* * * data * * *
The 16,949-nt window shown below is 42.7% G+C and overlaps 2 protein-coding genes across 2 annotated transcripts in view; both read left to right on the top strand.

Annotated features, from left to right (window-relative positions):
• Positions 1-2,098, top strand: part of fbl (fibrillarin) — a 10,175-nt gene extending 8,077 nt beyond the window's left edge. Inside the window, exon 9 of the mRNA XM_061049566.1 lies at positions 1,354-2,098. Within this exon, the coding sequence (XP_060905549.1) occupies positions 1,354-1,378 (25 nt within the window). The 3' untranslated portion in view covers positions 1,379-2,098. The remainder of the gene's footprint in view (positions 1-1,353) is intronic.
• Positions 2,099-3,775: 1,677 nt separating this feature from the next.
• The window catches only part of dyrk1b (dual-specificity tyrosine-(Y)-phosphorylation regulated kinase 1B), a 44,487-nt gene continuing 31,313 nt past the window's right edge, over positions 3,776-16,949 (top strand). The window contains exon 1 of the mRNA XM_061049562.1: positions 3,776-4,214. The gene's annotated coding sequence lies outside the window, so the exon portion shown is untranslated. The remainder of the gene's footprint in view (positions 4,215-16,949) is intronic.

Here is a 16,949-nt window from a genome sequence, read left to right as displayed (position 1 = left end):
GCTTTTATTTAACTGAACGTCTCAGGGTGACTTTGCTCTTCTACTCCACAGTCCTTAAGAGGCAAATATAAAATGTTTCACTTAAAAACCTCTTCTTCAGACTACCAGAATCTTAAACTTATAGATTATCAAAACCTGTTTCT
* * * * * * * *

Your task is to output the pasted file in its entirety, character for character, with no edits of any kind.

The 16,949-nt window shown below is 42.7% G+C and overlaps 2 protein-coding genes across 2 annotated transcripts in view; both read left to right on the top strand.

Annotated features, from left to right (window-relative positions):
• Positions 1-2,098, top strand: part of fbl (fibrillarin) — a 10,175-nt gene extending 8,077 nt beyond the window's left edge. Inside the window, exon 9 of the mRNA XM_061049566.1 lies at positions 1,354-2,098. Within this exon, the coding sequence (XP_060905549.1) occupies positions 1,354-1,378 (25 nt within the window). The 3' untranslated portion in view covers positions 1,379-2,098. The remainder of the gene's footprint in view (positions 1-1,353) is intronic.
• Positions 2,099-3,775: 1,677 nt separating this feature from the next.
• The window catches only part of dyrk1b (dual-specificity tyrosine-(Y)-phosphorylation regulated kinase 1B), a 44,487-nt gene continuing 31,313 nt past the window's right edge, over positions 3,776-16,949 (top strand). The window contains exon 1 of the mRNA XM_061049562.1: positions 3,776-4,214. The gene's annotated coding sequence lies outside the window, so the exon portion shown is untranslated. The remainder of the gene's footprint in view (positions 4,215-16,949) is intronic.

Here is a 16,949-nt window from a genome sequence, read left to right as displayed (position 1 = left end):
GCTTTTATTTAACTGAACGTCTCAGGGTGACTTTGCTCTTCTACTCCACAGTCCTTAAGAGGCAAATATAAAATGTTTCACTTAAAAACCTCTTCTTCAGACTACCAGAATCTTAAACTTATAGATTATCAAAACCTGTTTCT